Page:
You may now be thinking, how am I going to do this, my workout will take hours?  There is definitely a time and place for isolation, but the majority of the time, you can combine exercises to achieve the desired results.  There are still thousands of different exercises that you can do, but here are my top 6 exercises that I give to the majority of my throwing athletes to incorporate into their workouts:

  1. “Y’s” –  bilateral shoulder scaption prone on a stability ball
  2. “T’s” – bilateral shoulder horizontal abduction prone on a stability ball
  3. Bilateral scapular retraction to external rotation prone on a stability ball
  4. “I’s” – bilateral shoulder extension prone on stability ball
  5. Push-ups on stability ball or BOSU ball with holds
  6. Shoulder external rotation while in a side plank position

* Exercises should include high repetitions with little to no weight (zero to two pounds at most) focusing on slow controlled movements, body mechanics, and alignment. 

One of the athletic trainers at the conference said that “throwing programs should always be written in pencil, since they are constantly changing to meet the needs of the individual athlete.” I could not agree more, but I also take this philosophy to include all strengthening, rehabilitation, and maintenance programs. Every athlete is different and their program should be tailored to meet their specific needs, focusing on the entire athlete.
 

Dr. Candi Jump and family
Dr. Candi Jump and family 
Photo provided by Emily McGinnis Photography

“I grew up on the Jersey Shore, but probably not the Jersey Shore you are thinking of,” laughs Candi Jump, pediatric gastroenterologist at MUSC Children’s Health. While slightly joking about her New Jersey connections with her persona of calm and casual, anyone who has a child with GI issues knows that she is a very serious and accomplished physician when caring for these children.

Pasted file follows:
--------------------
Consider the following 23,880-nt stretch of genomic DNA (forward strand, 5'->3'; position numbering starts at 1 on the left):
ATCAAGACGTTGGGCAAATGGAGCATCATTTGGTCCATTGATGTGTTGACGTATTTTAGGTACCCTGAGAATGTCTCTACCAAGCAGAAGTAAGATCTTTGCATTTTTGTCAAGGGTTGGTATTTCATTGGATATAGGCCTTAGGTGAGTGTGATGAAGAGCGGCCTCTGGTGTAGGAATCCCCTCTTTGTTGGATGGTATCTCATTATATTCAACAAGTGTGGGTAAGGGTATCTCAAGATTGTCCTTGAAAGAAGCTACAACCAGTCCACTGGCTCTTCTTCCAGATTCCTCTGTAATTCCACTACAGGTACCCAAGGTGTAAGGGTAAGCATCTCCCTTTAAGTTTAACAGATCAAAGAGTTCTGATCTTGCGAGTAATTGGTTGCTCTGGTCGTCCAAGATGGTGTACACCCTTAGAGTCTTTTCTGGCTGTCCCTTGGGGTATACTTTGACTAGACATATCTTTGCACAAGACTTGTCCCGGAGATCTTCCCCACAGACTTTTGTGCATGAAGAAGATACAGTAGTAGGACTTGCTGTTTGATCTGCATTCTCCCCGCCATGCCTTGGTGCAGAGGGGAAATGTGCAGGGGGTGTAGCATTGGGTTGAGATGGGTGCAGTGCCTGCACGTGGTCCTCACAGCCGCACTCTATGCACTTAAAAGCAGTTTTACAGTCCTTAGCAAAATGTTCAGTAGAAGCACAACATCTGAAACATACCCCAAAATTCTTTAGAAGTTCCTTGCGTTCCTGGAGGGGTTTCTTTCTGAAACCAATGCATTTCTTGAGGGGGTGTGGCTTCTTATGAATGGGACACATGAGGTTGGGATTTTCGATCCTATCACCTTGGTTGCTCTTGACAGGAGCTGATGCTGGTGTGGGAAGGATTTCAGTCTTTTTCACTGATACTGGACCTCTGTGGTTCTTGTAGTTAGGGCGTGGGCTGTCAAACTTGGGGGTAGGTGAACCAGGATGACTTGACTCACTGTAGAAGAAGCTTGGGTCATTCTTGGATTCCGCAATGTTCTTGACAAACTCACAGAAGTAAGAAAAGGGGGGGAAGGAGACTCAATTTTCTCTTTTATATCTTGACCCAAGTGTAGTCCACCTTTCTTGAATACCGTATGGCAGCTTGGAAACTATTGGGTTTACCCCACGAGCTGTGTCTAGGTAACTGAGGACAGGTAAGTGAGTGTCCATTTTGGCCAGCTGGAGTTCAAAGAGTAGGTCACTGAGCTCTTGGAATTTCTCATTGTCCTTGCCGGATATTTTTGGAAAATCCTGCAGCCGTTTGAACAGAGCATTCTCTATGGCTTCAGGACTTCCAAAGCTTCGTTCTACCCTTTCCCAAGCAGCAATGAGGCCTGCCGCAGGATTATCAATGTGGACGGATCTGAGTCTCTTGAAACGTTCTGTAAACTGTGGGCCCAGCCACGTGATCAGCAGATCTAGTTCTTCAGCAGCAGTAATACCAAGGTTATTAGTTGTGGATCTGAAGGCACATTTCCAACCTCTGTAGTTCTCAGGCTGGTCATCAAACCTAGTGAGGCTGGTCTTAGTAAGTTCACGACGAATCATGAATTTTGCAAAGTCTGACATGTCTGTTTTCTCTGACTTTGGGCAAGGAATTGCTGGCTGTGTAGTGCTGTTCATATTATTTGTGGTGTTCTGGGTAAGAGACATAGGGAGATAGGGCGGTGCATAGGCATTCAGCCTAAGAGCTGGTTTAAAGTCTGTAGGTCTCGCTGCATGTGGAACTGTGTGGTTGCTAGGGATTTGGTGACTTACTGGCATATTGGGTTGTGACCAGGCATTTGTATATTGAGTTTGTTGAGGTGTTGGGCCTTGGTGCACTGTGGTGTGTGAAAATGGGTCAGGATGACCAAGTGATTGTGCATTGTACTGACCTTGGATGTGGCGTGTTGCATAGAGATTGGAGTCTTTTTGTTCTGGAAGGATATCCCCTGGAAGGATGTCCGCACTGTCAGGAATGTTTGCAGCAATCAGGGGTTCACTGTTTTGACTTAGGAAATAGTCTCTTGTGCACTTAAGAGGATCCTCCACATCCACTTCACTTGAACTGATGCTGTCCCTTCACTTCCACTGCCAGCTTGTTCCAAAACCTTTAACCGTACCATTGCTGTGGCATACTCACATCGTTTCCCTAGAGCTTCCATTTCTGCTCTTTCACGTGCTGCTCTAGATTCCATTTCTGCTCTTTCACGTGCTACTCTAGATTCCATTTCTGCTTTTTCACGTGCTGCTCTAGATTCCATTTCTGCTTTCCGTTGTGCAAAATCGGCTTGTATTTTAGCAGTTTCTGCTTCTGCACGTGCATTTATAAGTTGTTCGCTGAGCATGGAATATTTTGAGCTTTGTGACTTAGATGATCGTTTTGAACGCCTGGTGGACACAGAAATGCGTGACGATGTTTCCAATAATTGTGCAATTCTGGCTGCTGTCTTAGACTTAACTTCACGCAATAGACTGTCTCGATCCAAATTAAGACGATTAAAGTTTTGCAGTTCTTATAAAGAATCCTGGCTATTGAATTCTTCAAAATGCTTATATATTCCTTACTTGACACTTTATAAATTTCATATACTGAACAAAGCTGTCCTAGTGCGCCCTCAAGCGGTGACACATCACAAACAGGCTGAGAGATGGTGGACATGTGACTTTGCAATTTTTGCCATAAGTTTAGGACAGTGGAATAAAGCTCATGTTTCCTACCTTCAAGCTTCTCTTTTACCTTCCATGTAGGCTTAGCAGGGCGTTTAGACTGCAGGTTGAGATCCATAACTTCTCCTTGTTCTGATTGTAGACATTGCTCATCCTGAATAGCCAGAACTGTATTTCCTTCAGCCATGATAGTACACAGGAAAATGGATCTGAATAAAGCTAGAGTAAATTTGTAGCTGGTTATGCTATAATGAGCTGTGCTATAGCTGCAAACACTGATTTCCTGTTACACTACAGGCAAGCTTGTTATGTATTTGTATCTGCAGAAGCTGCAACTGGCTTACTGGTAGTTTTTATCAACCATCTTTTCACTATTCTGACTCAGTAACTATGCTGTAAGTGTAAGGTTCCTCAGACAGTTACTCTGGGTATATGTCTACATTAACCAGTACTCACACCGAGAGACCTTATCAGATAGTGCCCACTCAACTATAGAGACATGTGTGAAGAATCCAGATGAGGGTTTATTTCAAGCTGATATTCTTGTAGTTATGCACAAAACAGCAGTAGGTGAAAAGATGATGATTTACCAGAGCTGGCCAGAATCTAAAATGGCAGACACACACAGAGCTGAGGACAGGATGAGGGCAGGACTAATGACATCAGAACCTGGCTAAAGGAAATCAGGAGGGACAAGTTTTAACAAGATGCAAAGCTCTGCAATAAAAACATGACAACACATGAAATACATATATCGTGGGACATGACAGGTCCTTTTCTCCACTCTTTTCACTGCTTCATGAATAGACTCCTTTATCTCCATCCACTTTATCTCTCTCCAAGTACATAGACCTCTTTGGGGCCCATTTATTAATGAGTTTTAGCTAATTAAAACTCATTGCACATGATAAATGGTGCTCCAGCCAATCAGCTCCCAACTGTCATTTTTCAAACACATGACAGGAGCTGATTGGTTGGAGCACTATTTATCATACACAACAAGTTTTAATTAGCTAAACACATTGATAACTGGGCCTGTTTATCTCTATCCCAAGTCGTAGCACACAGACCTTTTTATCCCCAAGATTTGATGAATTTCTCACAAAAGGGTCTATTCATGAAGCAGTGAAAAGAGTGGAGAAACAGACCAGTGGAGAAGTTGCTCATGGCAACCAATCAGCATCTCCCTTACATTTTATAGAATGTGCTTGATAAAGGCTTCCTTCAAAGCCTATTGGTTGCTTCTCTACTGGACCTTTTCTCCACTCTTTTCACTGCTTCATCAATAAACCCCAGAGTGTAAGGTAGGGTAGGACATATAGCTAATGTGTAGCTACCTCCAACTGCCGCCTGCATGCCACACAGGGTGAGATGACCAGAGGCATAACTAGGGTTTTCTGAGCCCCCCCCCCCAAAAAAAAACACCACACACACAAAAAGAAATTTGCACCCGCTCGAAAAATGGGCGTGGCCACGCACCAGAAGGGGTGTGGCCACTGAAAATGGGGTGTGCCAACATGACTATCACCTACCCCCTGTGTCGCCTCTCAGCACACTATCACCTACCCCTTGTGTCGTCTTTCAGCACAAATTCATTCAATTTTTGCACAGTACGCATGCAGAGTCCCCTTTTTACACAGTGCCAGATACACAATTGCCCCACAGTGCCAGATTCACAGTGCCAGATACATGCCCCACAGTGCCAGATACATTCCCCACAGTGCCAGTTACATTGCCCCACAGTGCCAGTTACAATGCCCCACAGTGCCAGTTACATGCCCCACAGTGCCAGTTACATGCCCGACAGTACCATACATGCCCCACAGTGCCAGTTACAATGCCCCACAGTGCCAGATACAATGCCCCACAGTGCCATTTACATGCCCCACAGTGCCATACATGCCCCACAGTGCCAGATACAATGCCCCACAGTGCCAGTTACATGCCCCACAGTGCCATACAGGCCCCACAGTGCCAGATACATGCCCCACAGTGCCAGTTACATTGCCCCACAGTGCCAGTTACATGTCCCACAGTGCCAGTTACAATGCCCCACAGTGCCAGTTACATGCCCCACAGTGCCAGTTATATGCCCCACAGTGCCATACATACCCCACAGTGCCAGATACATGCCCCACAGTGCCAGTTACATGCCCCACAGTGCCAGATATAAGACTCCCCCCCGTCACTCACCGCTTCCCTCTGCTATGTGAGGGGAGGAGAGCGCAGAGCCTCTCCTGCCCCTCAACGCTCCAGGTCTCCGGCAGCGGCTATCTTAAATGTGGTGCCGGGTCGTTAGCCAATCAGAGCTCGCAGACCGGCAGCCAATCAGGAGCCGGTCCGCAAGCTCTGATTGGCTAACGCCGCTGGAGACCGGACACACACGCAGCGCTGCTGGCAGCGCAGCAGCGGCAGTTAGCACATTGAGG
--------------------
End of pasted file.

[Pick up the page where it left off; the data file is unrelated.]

Having been at MUSC and in Charleston now for three years, Dr. Jump could not imagine a more perfect setting for her and her family. She always knew she wanted to teach on some level and proudly states, “I come from a family of teachers – my mom, sister, and aunt are all in education, and I knew that my career choice would involve teaching. My role at MUSC Children’s Health has allowed me to do just that.”

“Working at MUSC in pediatric healthcare has given me the opportunity to give back to the next generation of physicians. I can be a mentor, as well as closely involved in academic medicine at the same time. I also love caring for kids and always knew pediatrics would be my path in medical school. Now, as the program director of Pediatric Gastroenterology, Hepatology, and Nutrition Fellowship Program, I have the opportunity ability to fulfill all of my passions.”

When she is not running around after her kids on the beach or treating patients at MUSC, Candi is not afraid to explore all of the adventures Charleston has to offer. One week, it may be Charleston Power Yoga, the next it’s surfing, or maybe checking out the newest “place to be” on James Island with friends. One thing is certain — Candi Jump knows how to soak up the sun and enjoy an active lifestyle in the Lowcountry. When asked how she envisions a perfect Saturday in Charleston she smiles and says, “That’s easy; morning yoga, brunch with the family, and a day on the beach – it doesn’t get much better than that.”